Best of… yes, 2020
So, it’s time for the Best of 2020. The earth didn’t get hit by a giant meteor. Also, there was no zombie apocalypse. Okay, that’s two. What else have you got?
But, in all seriousness, we have a surprisingly great “Top 10” list from 2020. How is that even possible?!
It’s only possible because of people like you. You stood by us through one heck of a rough year. As a result, in 2020, we achieved conservation successes that we’ve dreamed of and worked toward for years. Hopefully some of these conservation successes will bring beauty and joy to your life next year and for years to come.
There’s no way we could have done this without you. Here are your…
Top 10 Conservation Successes in 2020
1. New Land Added to DuPont
You added more land to DuPont State Recreational Forest. In 2020, Conserving Carolina transferred the second phase of the 717-acre Continental Divide Tract this land to the NC Forest Service. This key tract provides the “missing link” between DuPont and a vast conservation corridor spanning over 100,000 acres! (Photo by Shannon Millsaps)
2. Comeback for a Natural Floodplain
You’re restoring life along the French Broad River! Muskie—our largest native fish—have been struggling in the river. But the ambitious restoration at the Mouth of Mud Creek brings back the kind of natural floodplain that muskie need. And it’s not just about muskie. All kinds of wildlife benefit from a healthy, natural floodplain and people do too. (Photo courtesy of NC Wildlife Resources Commission.)
3. New Trail Links Bearwallow and Wildcat Rock
You built a beautiful new two-mile trail section that brings together 13.5 miles of Conserving Carolina trails. This new trail forms a link between the Wildcat Rock and Bearwallow Mountain Trails. It’s a key step in Conserving Carolina’s vision for the Hickory Nut Gorge State Trail. (Photo by Gordon Tutor)
4. Ecusta Trail Goes Under Contract
You’re bringing a major new rail trail to Western North Carolina! This fall, Conserving Carolina went under contract on the 19-mile Ecusta Trail corridor. The proposed 19-mile rail trail will connect Hendersonville and Brevard. The trail could bring major benefits for our local economy, health, and recreation, similar to the Virginia Creeper Trail or the Swamp Rabbit Trail!
5. Greenway and Historic Signage in Brevard
You’re extending the Brevard bike path. A new segment will connect to the historic Rosenwald community, thanks in part to grant funding that Conserving Carolina helped secure. You’re also supporting the African-American Storyline, with signage calling attention to Rosenwald’s rich history. (Photo courtesy of Nicola Karesh)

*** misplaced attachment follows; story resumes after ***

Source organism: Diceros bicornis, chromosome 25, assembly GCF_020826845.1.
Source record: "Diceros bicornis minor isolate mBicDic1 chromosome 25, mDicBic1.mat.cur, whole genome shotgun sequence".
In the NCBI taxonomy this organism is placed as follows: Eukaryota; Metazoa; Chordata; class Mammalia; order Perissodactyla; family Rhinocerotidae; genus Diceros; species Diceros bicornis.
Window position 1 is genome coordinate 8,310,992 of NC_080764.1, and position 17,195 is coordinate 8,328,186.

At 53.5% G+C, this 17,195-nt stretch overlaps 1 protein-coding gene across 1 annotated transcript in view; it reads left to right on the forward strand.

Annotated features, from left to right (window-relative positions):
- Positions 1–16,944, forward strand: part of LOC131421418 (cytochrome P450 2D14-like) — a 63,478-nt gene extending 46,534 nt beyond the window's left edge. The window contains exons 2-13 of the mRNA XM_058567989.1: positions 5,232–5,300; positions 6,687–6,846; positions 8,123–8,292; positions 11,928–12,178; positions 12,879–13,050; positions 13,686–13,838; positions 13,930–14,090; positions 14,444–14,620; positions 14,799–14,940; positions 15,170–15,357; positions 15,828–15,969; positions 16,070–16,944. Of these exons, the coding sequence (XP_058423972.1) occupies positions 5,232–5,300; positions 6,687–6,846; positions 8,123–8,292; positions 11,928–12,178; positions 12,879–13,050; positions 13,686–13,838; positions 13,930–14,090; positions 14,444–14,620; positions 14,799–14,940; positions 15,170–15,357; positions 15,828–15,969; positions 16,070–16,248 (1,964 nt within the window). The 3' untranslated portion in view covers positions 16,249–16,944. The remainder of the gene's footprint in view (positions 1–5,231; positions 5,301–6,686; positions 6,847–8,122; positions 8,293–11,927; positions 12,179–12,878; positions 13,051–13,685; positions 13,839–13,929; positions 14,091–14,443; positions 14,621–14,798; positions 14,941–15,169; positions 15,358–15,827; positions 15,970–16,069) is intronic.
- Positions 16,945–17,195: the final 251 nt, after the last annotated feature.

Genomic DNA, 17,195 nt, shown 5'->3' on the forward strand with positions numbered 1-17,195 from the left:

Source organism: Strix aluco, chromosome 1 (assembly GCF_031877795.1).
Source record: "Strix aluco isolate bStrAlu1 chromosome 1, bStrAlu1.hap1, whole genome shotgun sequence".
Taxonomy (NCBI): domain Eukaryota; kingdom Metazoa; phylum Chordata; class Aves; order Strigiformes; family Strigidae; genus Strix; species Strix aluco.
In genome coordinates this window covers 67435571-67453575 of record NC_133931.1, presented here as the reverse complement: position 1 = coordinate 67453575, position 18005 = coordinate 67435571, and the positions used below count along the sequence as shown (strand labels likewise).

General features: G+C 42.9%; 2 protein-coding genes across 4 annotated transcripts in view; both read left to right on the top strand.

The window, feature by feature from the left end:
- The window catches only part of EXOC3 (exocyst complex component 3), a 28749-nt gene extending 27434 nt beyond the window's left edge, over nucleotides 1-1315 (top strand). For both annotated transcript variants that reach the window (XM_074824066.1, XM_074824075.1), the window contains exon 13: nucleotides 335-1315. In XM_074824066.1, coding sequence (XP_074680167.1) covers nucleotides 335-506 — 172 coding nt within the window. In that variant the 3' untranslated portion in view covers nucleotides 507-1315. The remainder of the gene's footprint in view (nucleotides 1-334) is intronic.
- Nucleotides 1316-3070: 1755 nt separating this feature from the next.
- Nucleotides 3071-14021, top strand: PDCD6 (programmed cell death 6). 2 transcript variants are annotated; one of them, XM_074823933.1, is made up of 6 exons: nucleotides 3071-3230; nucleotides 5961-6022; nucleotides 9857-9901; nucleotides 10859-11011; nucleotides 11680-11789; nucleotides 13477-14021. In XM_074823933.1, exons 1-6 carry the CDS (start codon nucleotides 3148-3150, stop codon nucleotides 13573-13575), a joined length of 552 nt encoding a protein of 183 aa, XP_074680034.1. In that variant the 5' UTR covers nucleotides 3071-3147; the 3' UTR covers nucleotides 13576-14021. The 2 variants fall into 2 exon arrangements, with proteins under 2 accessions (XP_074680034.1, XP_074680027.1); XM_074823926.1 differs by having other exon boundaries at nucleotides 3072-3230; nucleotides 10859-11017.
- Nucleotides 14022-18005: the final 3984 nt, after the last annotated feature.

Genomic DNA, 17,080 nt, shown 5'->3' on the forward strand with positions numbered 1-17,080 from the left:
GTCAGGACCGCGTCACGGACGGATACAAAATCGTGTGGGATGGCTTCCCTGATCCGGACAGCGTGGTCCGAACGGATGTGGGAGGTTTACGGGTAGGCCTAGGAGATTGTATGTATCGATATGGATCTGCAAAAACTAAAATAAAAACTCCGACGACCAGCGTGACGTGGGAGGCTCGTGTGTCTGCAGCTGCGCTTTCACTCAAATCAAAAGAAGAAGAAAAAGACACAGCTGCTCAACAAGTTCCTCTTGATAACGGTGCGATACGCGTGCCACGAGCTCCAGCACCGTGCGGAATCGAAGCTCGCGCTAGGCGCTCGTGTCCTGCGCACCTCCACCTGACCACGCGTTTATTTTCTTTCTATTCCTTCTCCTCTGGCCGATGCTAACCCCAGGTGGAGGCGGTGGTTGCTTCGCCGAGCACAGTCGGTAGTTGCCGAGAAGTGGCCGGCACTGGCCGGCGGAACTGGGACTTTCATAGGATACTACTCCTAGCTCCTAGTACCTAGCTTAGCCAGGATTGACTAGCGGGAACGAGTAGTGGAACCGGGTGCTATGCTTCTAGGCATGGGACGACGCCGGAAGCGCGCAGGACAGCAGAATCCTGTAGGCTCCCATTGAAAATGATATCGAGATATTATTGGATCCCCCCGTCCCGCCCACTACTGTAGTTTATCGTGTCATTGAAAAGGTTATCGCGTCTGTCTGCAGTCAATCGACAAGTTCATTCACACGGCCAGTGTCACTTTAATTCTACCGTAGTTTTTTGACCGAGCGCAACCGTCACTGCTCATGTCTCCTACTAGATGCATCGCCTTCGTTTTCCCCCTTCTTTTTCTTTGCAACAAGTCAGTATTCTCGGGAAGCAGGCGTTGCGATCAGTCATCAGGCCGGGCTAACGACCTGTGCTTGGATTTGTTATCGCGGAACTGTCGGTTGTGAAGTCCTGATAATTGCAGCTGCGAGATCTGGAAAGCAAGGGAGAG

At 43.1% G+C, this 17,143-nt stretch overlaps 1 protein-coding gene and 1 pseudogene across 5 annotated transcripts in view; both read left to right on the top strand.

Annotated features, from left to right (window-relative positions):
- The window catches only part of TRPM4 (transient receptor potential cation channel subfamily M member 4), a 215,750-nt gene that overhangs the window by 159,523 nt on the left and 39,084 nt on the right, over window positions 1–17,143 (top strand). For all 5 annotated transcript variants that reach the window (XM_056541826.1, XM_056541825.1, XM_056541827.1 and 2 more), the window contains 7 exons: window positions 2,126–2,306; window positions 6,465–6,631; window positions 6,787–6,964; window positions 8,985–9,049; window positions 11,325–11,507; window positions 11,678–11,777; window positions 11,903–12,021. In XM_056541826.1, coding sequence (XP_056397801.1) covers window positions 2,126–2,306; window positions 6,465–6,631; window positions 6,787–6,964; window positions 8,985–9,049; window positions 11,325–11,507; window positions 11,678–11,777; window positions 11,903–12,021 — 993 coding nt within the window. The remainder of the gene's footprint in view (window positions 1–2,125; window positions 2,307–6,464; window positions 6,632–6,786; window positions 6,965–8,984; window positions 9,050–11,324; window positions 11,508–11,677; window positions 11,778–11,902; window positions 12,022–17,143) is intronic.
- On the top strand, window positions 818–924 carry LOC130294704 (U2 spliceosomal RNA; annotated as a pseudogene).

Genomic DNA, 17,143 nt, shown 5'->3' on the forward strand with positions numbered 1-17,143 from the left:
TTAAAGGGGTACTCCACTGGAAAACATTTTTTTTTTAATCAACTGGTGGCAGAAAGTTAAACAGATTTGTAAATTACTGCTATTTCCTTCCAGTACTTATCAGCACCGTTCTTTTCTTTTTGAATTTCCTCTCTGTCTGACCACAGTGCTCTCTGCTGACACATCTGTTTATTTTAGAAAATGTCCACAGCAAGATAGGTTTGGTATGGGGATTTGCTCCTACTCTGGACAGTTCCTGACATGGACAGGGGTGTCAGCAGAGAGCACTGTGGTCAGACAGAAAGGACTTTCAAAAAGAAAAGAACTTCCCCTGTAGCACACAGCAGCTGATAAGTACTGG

6. Buried Wetland Comes Back to Life
You restored a wetland that was buried under fill dirt decades ago. Amazingly, the restoration at Carolina Memorial Sanctuary was able bring back this ecological buried treasure. Now birds, frogs, fish, salamanders, deer and more wildlife find habitat in the wetland, which is part of North Carolina’s first conservation burial ground.
7. Forest Bathing Walks Begin
You can experience the wonder of the forest in a new way through our guided forest bathing walks. Dr. Mattie Decker has started leading the walks at our beautiful Transfiguration Preserve and other protected lands. You are invited to awaken your senses, immerse yourself in the forest, and experience your deep connection with the natural world.
8. Historic Tryon Land Protected
There’s a story to tell on the 75 acres that you helped protect in East Tryon, near a historically African-American community with deep roots in Polk County. This wooded property on the North Pacolet River connects to two other properties we’ve helped protect—Vaughn Creek Greenway and the Screven plantation. We will work with the community on plans for this newly protected land.
9. Summer of Service Provides COVID Relief
You provided relief for people impacted by the COVID-19 pandemic. This year, Conserving Carolina shifted our AmeriCorps Summer of Service to meet pressing community needs, such as food, housing, health care, and disaster response. Five AmeriCorps members supported community partners including the Veterans Healing Farm, Homeward Bound, United Way, American Red Cross, and Only Hope.
10. First Annual Habitat at Home Photo Contest
You inspired people to restore habitat! In the spring of 2020, with many of us finding ourselves staying home, a Habitat at Home photo contest seemed like a good opportunity to call attention to the importance of habitat outside of nature preserves—at our homes. As it turned out, it was so much fun, that we’re making it an annual thing. So get wild at your place and get your camera ready. (Photo by Lauren Sheperd)
Thank you for making 2020 a great year for conservation!
You made 2020 a great year for conservation, in spite of everything! Thank you so much for your support. It truly makes all the difference!